Have you read the book-now-turned-movie, Life of Pi? A few years ago, it was one of my favorites. It’s about a 16-year-old Indian boy’s passage to start a new life in America aboard a freighter that shipwrecks in the Pacific. (He’s traveling with his family to move their zoo to another country.) He manages to secure himself on a life raft … but with an orangutan, a zebra, a hyena, and a Bengal tiger. (You’ll have to read the book or see the movie to see how it ends.)
It seems a bit like this story I found on the Helped by Animals Facebook page featuring INCREDIBLE inter-species relationships that are formed when one (usually young and helpless) animal is put in life or death circumstances. (Make sure you visit their page because the photos and stories will warm your heart to its very core.)
This one below is udderly amazing. Not only does a predator quit being a predator, but its prey quits being afraid and in fact shows the predator care and love.
“The leopard crept through the sugar cane on an October night in 2002, seeming to search for something. She found a cow tied in a field, the way villagers keep their livestock in this dusty farming community. The cat didn’t harm the cow, but villagers worried about its predatory instincts, since they, too, were sometimes in the fields at night. They asked the Forest Department to remove the leopard to a wildlife sanctuary nearby …
And so the trappers came, and soon found themselves observers of an unexpected interaction. Wildlife conservationist were involved in several attempts to capture the leopard. The cat returned to the area nightly, often many times a night, but not as a predator sniffing out a warm meal. Instead, she came to be embraced. She approached the cow tentatively, rubbed her head against the cow’s head, then settled against her body. The cow would lick the cat, starting with her head and neck, cleaning whatever she could reach as the cat wriggled in apparent delight. If the cow was asleep when the leopard arrived, the visitor would gently awaken her with a nuzzle to the leg before lying down and pressing close. Other cattle stood nearby, but the leopard ignored them. The chosen cow seemed pleased to give the leopard her nightly bath.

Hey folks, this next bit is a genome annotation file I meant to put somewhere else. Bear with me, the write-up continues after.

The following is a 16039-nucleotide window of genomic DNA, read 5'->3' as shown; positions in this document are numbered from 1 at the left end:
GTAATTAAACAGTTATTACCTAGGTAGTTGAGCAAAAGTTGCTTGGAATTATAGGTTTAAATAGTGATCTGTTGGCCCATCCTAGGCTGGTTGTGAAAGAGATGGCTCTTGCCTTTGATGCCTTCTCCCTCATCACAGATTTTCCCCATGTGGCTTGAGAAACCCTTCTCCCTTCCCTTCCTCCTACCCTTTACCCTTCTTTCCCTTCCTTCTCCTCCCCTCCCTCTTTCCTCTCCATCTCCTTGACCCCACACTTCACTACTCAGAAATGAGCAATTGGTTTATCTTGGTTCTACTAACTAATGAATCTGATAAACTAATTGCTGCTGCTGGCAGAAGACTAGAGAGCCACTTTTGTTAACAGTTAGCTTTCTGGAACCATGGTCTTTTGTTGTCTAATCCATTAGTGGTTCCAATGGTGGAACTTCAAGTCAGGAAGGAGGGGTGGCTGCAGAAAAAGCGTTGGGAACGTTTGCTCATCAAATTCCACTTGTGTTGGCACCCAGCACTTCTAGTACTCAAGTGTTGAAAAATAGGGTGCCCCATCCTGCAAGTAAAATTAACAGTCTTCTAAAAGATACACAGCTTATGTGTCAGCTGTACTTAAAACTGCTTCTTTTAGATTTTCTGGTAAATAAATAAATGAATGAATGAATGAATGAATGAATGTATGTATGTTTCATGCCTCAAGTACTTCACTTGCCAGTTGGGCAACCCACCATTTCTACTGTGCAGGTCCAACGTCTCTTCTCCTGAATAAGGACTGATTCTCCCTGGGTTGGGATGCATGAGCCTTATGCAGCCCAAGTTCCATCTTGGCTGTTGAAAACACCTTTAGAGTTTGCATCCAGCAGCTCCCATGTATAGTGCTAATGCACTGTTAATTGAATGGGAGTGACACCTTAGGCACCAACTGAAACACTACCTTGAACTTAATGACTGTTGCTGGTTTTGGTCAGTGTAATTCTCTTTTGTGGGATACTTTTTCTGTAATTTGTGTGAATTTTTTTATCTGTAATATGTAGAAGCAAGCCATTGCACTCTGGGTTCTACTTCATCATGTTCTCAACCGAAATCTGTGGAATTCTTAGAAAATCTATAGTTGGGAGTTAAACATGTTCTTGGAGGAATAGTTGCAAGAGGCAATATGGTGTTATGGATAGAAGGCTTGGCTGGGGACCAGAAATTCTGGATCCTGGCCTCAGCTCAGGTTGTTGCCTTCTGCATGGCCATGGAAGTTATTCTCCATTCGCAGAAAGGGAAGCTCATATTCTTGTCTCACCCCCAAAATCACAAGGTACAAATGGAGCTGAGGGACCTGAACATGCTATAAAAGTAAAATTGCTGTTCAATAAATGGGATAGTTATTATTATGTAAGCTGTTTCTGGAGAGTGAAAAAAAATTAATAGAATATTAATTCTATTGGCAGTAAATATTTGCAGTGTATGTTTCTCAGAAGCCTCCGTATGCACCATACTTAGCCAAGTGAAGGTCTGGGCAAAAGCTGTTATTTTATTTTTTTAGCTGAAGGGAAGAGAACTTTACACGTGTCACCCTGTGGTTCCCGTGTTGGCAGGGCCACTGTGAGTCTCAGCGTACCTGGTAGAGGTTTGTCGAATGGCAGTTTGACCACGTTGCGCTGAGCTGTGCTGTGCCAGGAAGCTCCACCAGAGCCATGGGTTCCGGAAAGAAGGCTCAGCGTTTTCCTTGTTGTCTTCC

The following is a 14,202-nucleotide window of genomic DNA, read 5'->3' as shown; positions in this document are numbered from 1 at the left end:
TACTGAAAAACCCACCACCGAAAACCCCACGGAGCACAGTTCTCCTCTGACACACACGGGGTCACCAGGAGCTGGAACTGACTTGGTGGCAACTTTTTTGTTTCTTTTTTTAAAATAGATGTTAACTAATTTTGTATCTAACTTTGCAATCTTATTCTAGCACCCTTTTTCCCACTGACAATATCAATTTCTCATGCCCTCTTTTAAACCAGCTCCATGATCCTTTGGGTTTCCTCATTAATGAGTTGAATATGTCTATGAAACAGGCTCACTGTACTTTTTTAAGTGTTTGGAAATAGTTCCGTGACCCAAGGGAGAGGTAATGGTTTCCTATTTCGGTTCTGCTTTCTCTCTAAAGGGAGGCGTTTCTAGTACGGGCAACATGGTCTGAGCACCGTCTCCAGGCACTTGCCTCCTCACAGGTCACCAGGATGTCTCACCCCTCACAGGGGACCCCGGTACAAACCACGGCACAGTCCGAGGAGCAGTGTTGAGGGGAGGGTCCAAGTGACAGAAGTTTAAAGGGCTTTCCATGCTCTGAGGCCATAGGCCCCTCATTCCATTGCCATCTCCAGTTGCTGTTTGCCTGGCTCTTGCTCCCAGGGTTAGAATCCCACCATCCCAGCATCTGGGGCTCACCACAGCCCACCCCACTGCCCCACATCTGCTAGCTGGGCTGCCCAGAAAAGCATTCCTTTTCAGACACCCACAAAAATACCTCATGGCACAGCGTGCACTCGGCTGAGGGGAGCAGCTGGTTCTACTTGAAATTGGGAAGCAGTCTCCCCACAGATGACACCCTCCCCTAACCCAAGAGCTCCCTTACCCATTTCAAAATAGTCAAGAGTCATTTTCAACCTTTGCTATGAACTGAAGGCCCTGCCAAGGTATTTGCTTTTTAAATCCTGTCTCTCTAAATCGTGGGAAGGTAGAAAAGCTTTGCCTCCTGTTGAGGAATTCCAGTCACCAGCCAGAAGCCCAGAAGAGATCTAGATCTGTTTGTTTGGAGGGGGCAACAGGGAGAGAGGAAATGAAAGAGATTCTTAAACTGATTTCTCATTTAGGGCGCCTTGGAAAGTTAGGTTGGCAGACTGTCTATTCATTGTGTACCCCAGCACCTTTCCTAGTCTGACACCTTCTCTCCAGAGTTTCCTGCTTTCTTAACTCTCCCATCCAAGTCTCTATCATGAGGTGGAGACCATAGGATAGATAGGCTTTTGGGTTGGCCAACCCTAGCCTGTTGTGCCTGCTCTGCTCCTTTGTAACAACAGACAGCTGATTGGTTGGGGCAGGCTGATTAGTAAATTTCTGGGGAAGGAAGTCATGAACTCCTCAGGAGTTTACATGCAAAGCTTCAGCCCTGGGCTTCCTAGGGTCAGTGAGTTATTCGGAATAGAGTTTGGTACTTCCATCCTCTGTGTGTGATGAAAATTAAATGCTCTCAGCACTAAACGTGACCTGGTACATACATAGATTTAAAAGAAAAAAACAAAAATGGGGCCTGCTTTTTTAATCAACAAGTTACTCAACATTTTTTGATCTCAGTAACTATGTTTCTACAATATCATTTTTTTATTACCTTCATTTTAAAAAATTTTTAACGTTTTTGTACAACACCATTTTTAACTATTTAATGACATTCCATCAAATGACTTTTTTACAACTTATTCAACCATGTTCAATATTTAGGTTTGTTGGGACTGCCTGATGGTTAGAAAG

For almost two months the cat showed up around eight in the evening and cuddled with the cow until the first hint of sunrise—as if hiding their strange tryst from the glare of day. The cat stayed away for several weeks. Then on the last night the animals were seen together, the leopard visited nine times before wandering away from her friend for good. Rohit Vyas suggests that the leopard had been young and motherless when it first strayed into the village, using agricultural fields as a pathway from a distant forest. Perhaps a curious lick between cat and cow stirred the domestic animal’s maternal instinct. The leopard sought the cow’s warmth for a time, but once she reached adulthood, her need for motherly affection diminished. She moved on. Even with such a plausible explanation, “This relationship was unimaginable,” says Rohit. “We were all spellbound by it. Who would expect a carnivore and hunter like a leopard to show love and affection toward its prey?”♥
Source – The Times Of India & Unlikely Friendships